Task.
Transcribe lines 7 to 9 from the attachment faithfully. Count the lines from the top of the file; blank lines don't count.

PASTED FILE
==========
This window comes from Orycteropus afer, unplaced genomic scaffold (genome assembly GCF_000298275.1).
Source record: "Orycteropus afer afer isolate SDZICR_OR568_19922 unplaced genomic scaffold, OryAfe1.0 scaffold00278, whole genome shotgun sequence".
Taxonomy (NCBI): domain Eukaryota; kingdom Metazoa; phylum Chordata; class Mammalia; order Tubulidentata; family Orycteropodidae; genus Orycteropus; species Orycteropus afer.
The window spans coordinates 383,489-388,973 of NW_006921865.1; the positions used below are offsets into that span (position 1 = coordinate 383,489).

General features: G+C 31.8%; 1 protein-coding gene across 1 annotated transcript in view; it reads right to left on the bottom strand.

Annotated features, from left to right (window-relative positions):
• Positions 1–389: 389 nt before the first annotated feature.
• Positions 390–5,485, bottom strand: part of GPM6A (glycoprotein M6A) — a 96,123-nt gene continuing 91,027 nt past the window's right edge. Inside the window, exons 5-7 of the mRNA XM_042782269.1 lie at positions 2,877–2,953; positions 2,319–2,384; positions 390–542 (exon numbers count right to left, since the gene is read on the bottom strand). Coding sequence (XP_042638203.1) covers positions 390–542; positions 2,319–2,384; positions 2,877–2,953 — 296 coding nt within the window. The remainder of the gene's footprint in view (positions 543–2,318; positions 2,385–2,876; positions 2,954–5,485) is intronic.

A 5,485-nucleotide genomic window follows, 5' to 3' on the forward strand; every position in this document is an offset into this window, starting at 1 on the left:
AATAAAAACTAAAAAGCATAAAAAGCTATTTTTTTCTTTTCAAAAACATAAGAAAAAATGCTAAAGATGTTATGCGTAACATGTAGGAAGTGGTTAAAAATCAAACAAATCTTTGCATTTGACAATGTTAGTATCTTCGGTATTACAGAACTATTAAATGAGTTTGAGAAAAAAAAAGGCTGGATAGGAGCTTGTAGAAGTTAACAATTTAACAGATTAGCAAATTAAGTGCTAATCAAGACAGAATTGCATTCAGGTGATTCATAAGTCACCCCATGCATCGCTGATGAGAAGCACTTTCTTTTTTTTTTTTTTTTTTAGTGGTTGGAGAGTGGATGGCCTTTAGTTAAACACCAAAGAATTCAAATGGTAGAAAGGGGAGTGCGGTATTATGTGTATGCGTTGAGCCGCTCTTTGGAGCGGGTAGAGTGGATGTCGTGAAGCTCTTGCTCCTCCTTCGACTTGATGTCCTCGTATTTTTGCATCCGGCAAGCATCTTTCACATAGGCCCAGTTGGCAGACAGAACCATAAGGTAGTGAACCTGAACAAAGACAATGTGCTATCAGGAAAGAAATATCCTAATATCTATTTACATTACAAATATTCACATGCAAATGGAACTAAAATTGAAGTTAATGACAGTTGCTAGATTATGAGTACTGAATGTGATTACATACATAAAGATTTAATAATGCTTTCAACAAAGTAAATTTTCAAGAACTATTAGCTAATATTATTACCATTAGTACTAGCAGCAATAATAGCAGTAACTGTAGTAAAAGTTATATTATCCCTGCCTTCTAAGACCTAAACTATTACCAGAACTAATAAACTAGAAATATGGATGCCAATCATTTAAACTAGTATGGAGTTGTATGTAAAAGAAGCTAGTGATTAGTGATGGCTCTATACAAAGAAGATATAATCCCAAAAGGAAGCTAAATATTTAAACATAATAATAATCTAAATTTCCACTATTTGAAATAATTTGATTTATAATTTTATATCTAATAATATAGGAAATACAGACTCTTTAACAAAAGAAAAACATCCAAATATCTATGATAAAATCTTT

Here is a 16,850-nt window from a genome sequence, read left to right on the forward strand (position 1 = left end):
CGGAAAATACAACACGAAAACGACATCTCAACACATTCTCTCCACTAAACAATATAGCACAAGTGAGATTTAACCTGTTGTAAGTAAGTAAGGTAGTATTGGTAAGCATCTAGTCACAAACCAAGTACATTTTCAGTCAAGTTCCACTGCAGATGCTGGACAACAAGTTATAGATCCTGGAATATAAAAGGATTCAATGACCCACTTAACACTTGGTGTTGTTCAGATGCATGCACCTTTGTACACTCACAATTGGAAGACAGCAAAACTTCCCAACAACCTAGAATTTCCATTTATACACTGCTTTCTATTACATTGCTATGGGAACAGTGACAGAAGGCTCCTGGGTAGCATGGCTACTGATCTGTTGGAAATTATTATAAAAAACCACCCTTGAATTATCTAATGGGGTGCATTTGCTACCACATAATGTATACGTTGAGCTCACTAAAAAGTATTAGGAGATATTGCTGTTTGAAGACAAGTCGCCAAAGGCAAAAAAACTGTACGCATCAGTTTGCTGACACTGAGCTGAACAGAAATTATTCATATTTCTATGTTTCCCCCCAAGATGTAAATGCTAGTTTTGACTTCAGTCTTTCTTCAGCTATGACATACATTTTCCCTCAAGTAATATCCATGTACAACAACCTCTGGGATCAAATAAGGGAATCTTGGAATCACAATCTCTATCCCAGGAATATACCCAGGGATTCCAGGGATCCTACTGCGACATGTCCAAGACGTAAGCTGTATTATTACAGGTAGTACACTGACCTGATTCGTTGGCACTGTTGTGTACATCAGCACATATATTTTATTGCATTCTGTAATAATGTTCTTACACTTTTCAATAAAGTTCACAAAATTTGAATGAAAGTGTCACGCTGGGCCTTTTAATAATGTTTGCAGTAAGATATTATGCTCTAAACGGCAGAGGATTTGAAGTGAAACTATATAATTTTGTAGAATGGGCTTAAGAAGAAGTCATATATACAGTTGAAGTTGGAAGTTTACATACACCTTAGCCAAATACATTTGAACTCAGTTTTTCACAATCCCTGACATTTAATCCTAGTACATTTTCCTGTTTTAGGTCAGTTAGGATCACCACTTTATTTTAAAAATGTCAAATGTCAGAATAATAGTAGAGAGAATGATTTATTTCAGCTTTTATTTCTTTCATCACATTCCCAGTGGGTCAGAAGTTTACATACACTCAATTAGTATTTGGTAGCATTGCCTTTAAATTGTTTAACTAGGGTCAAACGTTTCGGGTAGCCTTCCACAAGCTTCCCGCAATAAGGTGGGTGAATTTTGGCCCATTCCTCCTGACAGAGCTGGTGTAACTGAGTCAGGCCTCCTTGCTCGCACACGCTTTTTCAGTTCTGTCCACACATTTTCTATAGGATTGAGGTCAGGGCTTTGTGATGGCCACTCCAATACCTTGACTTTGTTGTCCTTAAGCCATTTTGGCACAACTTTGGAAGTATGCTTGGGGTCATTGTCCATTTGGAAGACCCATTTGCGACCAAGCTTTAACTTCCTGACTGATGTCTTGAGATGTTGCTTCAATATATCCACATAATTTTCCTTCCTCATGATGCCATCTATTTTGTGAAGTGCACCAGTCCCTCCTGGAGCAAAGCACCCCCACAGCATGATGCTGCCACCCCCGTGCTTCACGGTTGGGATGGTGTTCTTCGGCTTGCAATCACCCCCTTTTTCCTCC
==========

• Positions 1–389: 389 nt before the first annotated feature.
• Positions 390–5,485, bottom strand: part of GPM6A (glycoprotein M6A) — a 96,123-nt gene continuing 91,027 nt past the window's right edge. Inside the window, exons 5-7 of the mRNA XM_042782269.1 lie at positions 2,877–2,953; positions 2,319–2,384; positions 390–542 (exon numbers count right to left, since the gene is read on the bottom strand). Coding sequence (XP_042638203.1) covers positions 390–542; positions 2,319–2,384; positions 2,877–2,953 — 296 coding nt within the window. The remainder of the gene's footprint in view (positions 543–2,318; positions 2,385–2,876; positions 2,954–5,485) is intronic.

A 5,485-nucleotide genomic window follows, 5' to 3' on the forward strand; every position in this document is an offset into this window, starting at 1 on the left: